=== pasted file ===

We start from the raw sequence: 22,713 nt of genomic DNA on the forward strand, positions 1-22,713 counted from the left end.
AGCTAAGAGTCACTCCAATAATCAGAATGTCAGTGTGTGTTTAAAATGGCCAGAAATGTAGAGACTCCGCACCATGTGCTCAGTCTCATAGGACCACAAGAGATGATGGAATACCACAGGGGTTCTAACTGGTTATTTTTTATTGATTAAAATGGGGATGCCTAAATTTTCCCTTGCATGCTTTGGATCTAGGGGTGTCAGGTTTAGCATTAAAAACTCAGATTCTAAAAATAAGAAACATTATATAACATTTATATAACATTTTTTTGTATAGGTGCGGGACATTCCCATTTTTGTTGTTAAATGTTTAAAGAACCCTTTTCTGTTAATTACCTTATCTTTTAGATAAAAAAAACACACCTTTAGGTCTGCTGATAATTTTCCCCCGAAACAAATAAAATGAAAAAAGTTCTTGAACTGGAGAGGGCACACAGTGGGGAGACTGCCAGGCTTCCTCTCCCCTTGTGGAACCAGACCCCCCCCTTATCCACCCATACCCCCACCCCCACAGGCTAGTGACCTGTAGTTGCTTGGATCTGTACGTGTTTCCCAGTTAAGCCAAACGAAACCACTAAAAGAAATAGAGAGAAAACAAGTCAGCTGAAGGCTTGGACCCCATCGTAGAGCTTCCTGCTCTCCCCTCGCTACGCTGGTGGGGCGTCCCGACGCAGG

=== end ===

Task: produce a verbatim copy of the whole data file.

We start from the raw sequence: 22,713 nt of genomic DNA on the forward strand, positions 1-22,713 counted from the left end.
AGCTAAGAGTCACTCCAATAATCAGAATGTCAGTGTGTGTTTAAAATGGCCAGAAATGTAGAGACTCCGCACCATGTGCTCAGTCTCATAGGACCACAAGAGATGATGGAATACCACAGGGGTTCTAACTGGTTATTTTTTATTGATTAAAATGGGGATGCCTAAATTTTCCCTTGCATGCTTTGGATCTAGGGGTGTCAGGTTTAGCATTAAAAACTCAGATTCTAAAAATAAGAAACATTATATAACATTTATATAACATTTTTTTGTATAGGTGCGGGACATTCCCATTTTTGTTGTTAAATGTTTAAAGAACCCTTTTCTGTTAATTACCTTATCTTTTAGATAAAAAAAACACACCTTTAGGTCTGCTGATAATTTTCCCCCGAAACAAATAAAATGAAAAAAGTTCTTGAACTGGAGAGGGCACACAGTGGGGAGACTGCCAGGCTTCCTCTCCCCTTGTGGAACCAGACCCCCCCCTTATCCACCCATACCCCCACCCCCACAGGCTAGTGACCTGTAGTTGCTTGGATCTGTACGTGTTTCCCAGTTAAGCCAAACGAAACCACTAAAAGAAATAGAGAGAAAACAAGTCAGCTGAAGGCTTGGACCCCATCGTAGAGCTTCCTGCTCTCCCCTCGCTACGCTGGTGGGGCGTCCCGACGCAGG